King of Nothing: New Album from Leisure Chief Sizzles
Leisure Chief is a quintet — sometimes — who play funk, jazz, hip-hop, instrumental music, and soul — and more. The band recently released their first full-length album — and promptly announced a personnel change. Fortunately for all, the change was a mutual proposition, and the new member has fit right in.
This review is about the superb new recording King of Nothing. The band at the time of the recording was Nick Bogdon, guitar, vocals; Derek Engstrom, drums, vocals; Keegan Matthews, Fender Rhodes piano, organ, synthesizer; Chris McMullen, bass; and Christian Ryan, alto, baritone saxophones. For this recording and for performances such as Orange Blossom Jamboree, the quintet expanded to include Gabe Carson, tenor saxophone; Paul Chong-You, trumpet; and Ito Colon, percussion.
King of Nothing was recorded and mixed by Dan Hanson, and it was mastered by Matthew Mill at Peregrine House in Melbourne.
A couple of remarks before we examine track by track. Sonically, this album soars, the production perfect. Every musician is heard to best advantage. The horn section is primarily used as accent, punctuation to the sound, and they sound great on every song. Attempting to label this album is a challenge: this is funk jazz, of the Steely Dan variety, and every time through the album the listener is rewarded with more layers of sound.
Bogdon and Engstrom have sublime voices, just right for the Leisure Chief sound. Each has lead vocal on the four of eight tracks that he wrote. Let’s get started!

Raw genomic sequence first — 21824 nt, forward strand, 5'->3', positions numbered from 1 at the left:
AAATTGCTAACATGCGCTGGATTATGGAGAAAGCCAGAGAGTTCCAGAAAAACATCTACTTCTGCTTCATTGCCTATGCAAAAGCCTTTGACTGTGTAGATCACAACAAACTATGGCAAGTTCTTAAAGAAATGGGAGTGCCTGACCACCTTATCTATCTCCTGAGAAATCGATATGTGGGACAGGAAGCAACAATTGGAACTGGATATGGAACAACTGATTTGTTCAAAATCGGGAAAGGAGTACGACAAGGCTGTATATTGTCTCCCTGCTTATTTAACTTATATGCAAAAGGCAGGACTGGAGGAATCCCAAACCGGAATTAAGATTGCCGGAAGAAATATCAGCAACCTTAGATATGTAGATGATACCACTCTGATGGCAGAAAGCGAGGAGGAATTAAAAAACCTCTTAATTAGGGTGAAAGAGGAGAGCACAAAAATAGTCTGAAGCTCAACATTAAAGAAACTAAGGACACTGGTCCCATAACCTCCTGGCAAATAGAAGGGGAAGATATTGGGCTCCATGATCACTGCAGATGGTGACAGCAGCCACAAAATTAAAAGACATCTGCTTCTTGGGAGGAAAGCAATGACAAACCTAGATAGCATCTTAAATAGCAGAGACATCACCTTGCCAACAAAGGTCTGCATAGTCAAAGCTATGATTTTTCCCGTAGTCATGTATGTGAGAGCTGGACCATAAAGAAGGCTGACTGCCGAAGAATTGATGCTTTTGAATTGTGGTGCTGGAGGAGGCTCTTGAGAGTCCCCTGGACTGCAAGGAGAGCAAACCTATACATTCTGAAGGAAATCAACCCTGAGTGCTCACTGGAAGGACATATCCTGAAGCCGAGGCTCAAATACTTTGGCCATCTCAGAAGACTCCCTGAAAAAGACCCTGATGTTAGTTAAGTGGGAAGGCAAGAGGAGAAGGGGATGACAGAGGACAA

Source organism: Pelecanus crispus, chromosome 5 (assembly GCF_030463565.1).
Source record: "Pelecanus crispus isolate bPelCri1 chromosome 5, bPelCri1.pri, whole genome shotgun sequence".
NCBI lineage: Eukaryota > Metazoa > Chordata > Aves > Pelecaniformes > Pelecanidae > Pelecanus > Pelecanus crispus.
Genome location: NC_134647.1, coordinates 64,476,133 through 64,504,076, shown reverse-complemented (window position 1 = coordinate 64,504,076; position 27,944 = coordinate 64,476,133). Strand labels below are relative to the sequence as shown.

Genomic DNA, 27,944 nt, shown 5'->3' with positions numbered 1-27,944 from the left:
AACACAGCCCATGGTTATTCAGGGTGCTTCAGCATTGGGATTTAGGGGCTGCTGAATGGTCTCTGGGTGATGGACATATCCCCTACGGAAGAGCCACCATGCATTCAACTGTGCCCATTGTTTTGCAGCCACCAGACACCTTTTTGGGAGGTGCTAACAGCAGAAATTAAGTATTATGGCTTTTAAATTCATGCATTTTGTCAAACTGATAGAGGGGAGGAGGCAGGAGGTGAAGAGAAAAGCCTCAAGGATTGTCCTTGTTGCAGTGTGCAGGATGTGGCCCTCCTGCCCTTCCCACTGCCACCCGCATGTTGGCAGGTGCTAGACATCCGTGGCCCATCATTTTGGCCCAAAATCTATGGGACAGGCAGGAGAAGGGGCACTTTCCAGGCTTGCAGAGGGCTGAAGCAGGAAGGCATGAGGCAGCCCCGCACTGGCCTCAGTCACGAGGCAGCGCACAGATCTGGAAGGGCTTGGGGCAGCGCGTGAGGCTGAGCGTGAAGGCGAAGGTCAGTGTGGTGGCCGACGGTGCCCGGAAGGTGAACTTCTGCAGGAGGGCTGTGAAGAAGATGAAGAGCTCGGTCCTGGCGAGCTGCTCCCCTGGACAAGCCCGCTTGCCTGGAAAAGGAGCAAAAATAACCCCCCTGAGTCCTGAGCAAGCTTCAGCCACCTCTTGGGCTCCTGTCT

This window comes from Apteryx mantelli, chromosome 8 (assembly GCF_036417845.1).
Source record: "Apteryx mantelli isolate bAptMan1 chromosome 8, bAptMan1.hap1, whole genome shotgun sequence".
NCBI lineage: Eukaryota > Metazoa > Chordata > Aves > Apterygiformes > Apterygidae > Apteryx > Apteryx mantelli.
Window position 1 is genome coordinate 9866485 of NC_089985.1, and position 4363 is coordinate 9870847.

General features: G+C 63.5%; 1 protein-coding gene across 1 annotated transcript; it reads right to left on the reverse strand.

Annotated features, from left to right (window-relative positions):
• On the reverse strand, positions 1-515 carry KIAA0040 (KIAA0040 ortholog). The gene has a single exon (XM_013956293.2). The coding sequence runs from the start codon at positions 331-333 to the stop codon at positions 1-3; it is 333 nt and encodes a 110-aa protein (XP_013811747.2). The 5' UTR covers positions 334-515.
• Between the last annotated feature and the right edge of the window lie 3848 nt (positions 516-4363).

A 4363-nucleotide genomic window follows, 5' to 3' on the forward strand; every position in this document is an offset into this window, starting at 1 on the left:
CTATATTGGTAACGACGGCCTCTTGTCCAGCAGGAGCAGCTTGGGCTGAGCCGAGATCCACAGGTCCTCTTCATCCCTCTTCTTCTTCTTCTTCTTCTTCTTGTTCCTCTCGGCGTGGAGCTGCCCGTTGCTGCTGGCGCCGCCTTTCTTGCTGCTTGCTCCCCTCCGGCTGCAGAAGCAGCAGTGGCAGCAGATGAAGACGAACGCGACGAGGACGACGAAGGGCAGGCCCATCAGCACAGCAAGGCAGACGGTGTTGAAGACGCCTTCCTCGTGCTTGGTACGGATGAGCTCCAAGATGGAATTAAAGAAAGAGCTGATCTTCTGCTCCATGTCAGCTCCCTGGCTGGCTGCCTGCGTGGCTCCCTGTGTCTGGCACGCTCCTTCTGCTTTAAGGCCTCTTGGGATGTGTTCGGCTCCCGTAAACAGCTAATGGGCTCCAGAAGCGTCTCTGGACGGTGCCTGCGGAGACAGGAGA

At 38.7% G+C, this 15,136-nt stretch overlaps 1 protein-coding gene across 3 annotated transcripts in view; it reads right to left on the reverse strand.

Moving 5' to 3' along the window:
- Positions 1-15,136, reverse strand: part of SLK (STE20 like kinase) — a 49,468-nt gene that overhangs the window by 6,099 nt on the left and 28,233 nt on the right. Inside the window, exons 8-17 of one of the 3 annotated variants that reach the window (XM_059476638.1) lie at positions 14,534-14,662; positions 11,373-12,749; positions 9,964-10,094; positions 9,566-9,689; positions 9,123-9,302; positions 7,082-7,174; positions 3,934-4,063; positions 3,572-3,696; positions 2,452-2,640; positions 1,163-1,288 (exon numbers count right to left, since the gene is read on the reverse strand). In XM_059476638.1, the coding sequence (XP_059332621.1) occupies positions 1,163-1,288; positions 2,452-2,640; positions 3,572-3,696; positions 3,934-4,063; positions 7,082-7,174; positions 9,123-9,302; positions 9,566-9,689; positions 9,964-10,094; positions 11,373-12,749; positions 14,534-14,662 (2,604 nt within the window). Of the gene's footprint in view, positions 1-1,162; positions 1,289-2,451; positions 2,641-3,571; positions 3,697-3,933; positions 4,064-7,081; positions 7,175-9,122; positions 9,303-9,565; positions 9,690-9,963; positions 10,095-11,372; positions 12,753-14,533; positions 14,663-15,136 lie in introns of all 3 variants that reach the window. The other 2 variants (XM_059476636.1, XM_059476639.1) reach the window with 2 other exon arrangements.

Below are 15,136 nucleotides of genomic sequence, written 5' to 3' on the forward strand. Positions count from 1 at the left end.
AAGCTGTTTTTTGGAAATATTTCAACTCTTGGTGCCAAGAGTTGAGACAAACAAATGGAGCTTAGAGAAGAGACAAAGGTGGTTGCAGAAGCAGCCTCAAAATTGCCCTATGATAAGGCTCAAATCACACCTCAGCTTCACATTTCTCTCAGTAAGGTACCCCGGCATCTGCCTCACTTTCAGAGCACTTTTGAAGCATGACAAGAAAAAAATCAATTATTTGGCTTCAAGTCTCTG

“Three Months” begins with a bass and drums intro, then Matthews’ Rhodes underneath Engstrom’s soft vocal. Engstrom’s drums on every track stand out. As the horns chime in, Chong-You’s trumpet is featured. During Matthews’ solo, Bogdon’s great rhythm guitar shines through, and Carson solos on tenor at the end.
The first of Bogdon’s songs is “Lil Norm,” a jazz delight. Guitar, bass, drums and muted trumpet launch the tune, drums and muted trumpet standing out. The horns accent the chorus. In the background, the Rhodes sounds like a glockenspiel. Bogdon takes a great long solo with lots of space; the notes have time to breathe. The horns are dynamite.
The kid gloves come off as “Like Brian Said” (Bogdon) rushes at you, guitar, drums and horns. McMullen is all over this song and the entire disk. The tune settles down a bit during the stanza but roars back during the chorus, with a nice alto solo from Ryan closing the song.
“Tell It Twice” is introduced by Rhodes, bass and drums. Horns give way to Engstrom’s tender lyrics:
“My mother used to say,
Wiping the tears away,
Laugh when you feel like crying.”
Matthews’ Rhodes solo is highlighted with horn accents. Just when it seems to be over, a second part kicks in, this time with organ for the instrumental portion, then Engstrom’s vocal on top of Rhodes and guitar.
The funk is strong with “Dreamin’,” a chunky funky tune by Bogdon. Matthews does this amusing piano figure throughout, and Chong-You, Carson, and Ryan (baritone) all take nice solos.
“Weekend” leaps out with strong guitar, cymbals crashing. Engstrom’s lyrics are on point:
“Might not make it through the weekend.
All we are… people trying to have a good time,
Kings of nothing in our own minds,
Funky music for the people.”
The ensemble roar gives way to a wickedly raucous rock guitar solo from Bogdon, and Ryan has a feature on alto.
Guitar, bass and drums introduce “Annie,” a laid-back ode from Engstrom:
“Annie, I want to be here when you laugh, when you cry,
When you need someone to talk to,
Because I don’t want to be the fool that breaks your heart,
Because I’ve been there.”
The horns are once again perfect in unison. Ryan adds alto accents during the stanzas, and Bogdon takes a great solo.